The following is part of a series of articles on the rights and responsibilities of children and of families. On our site, we’ve published a Children’s Bill Of Rights, with all of the sections in the bill. You can take a look at Children’s Bill of Rights.
(To read more about the Children’s Bill of Rights, look at articles at this site, and at Homeschool Under Siege.)
As you may have noticed, what we’ve been discussing since early March is not just a “Bill of RIGHTS” for children. It is a “Children’s Bill of Rights & RESPONSIBILITIES”.
Responsibilities and rights go hand in hand. Oh, it is entirely possible and even common to have one without the other, but the results are very poor when that happens.
Responsibility without rights or authority is a formula for ineffectiveness, failure and personal madness. A person given a job to do but without the authority to actually do it is not only going to fail, but he’s going to go bonkers asking repeatedly for permission to do some part of what he has been ordered to do. There are many bosses in business who operate this way. They’re bad bosses.
It is not different in the home, where parents are “the boss”. Giving directives to a child such as “clean your room”, without providing in the same breath the right for him to do so as he can and as he wishes, is a waste of breath. Giving someone the responsibility to act without authority and the freedom to act, will almost always end in either a disgruntled, unhappy “employee” or child, and a job poorly done.
The other side of this coin? Rights with no responsibilities attached are a formula for anarchy. Freedom without production is chaos. In a civilization where many millions of human beings live close together and share the common goal of group survival, a lack of responsibility can lead to disaster such as the French Revolution. The French aristocracy took no responsibility for the poor prior to the revolution – they cared only for their own freedoms and pleasures. The revolutionaries took no responsibility for the aristocrats when they marched them to the guillotine.
It is, again, no different in the home. A child with many freedoms and with no responsibilities will be unproductive at best. He may well be self-involved, lazy and spoiled. Such children rarely grow up to be useful to others, or even to themselves. No one demanded that they be useful. They may have never learned that it was a good thing to be productive.
So far as I can see, there is only one safe route to walk when it comes to rights and responsibilities, and this is as true of children as it is of adults. That is the “middle road” upon which one has responsibilities, and one also has the freedoms and rights needed to carry out those responsibilities in good time and good order. But to walk this road, one must willingly accept the rights and responsibilities available. One may even have to carve a few more from the hard, rough mountain off the road side.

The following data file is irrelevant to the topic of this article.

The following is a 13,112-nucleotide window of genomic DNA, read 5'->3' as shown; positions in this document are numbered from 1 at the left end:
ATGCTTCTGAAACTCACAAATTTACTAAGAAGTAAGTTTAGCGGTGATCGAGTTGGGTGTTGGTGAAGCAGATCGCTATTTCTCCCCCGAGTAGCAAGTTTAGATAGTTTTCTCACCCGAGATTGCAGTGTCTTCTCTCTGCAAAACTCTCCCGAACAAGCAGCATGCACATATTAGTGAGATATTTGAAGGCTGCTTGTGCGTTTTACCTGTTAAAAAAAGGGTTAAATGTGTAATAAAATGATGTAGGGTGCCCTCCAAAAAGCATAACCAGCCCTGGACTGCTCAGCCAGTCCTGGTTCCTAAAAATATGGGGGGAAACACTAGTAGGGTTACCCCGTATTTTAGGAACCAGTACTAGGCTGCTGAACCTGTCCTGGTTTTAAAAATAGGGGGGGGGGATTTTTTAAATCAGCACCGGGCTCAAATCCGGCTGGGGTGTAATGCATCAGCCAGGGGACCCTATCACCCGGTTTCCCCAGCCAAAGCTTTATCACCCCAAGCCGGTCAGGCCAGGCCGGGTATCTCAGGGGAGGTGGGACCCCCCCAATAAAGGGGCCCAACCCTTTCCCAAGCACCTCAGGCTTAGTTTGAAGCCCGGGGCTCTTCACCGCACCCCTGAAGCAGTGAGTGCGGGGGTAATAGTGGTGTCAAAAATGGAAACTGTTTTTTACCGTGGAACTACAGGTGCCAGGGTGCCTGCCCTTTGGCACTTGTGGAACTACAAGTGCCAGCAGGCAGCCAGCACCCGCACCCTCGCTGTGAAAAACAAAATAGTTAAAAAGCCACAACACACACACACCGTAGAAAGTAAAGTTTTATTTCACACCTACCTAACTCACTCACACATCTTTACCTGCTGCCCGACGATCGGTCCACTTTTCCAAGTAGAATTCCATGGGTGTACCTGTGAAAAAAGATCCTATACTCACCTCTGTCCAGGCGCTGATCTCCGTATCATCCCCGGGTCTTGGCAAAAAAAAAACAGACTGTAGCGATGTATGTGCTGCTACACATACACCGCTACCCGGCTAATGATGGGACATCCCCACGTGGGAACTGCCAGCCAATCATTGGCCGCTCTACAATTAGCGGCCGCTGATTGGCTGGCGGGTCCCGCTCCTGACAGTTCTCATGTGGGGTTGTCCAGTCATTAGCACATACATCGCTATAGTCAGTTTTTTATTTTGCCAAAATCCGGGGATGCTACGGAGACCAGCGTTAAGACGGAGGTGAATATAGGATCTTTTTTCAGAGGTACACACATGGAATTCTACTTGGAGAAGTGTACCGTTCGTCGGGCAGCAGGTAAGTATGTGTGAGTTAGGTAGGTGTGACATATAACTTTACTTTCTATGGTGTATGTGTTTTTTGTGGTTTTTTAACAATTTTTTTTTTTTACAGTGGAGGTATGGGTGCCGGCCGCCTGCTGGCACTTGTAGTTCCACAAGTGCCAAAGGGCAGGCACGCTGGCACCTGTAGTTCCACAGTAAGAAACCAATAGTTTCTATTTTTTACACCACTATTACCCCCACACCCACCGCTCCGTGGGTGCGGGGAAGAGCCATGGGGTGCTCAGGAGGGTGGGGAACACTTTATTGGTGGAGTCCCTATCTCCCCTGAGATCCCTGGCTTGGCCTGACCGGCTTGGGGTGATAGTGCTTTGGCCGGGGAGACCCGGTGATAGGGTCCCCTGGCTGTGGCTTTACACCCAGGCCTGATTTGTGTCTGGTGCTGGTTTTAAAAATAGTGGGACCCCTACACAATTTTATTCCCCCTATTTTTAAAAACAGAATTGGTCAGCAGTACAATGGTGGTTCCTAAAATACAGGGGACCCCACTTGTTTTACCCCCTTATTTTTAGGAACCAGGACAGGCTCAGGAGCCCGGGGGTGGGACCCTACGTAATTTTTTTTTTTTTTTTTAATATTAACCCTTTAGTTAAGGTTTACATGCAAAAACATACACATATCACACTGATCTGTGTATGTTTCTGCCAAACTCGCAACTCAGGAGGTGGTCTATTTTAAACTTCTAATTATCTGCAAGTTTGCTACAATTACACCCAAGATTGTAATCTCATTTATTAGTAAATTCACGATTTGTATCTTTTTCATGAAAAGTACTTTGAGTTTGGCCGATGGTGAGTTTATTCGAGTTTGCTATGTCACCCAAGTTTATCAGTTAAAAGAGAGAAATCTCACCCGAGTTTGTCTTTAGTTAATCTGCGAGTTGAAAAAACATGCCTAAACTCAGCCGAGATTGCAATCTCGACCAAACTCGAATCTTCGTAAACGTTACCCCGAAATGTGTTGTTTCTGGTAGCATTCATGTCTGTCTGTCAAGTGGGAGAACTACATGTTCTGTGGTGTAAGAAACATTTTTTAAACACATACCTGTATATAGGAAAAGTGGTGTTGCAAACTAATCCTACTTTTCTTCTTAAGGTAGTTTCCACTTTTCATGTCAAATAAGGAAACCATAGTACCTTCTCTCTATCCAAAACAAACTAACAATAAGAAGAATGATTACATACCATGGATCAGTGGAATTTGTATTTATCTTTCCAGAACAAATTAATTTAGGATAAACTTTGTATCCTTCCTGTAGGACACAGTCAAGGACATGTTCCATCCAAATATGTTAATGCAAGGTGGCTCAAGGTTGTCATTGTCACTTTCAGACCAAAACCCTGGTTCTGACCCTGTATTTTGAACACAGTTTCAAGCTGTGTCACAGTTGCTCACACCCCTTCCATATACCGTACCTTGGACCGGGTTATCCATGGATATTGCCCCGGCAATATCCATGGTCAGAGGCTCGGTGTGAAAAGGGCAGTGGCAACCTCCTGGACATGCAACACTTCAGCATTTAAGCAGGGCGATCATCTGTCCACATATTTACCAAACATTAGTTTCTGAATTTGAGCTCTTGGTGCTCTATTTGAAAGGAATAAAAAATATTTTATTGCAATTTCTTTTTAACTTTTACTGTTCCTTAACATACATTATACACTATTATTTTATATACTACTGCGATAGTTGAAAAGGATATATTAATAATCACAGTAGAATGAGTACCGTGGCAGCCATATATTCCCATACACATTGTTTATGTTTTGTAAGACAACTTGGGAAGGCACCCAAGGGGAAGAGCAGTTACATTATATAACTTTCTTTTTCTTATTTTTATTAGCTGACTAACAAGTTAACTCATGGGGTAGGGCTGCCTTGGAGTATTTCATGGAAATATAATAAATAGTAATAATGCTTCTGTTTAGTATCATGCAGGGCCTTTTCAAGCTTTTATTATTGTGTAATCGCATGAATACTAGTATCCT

In our Children’s Bill of Rights & Responsibilities, we have placed in red below each right, the responsibility that would seem to go with that designated right. Each right comes with its own responsibilities. These are responsibilities that children can understand and live up to.
What do we want for our children? Well, sane parents certainly long to see their children grow up to become effective, happy adults. We love it when our children accomplish things, particularly on their own steam. It is a wonderful thing when a child demonstrates to himself and to others that he has ideas, is productive, and is of ever-increasing value to himself and others.
These sorts of results can occur when a child assumes responsibility. The child may be creating a work of art or doing a school assignment. He may be cleaning his room or reading a book. Whatever he is doing, if he takes full responsibility and has the authority to do the job, he is likely to succeed.
Again, though, willingness is everything. A parent might be very tempted to look at the list of children’s responsibilities that we provide and start to calculate how they might be enforced. Well, they can’t be enforced. You can try, and the result will very likely be a lot of anger on both sides, and some real and deep heartache. I’ve seen this be the case in numerous families. Children accosted by such attempts to control often leave home young. Parents who do a lot of enforcing are not demonstrating much trust or respect for their children. And they are often mystified when their children seem not to like them much. They often blame the child. When they are “disrespected” or “disobeyed”, they withdraw support as a sort of last attempt to regain control. But what such parents don’t get is that they never had any control of their child.
Children are human beings, and they were not put here to be controlled. They are not machines, or pets. Each child, given a decent ratio of responsibility and freedom, a healthy helping of love, support and respect, will accomplish wonderful things that we, as families and a society, may be very proud of. And when we see such results, we will know that we, as parents and as adults, did our job well.
Next article, we’ll get into specific responsibilities children should consider willingly accepting.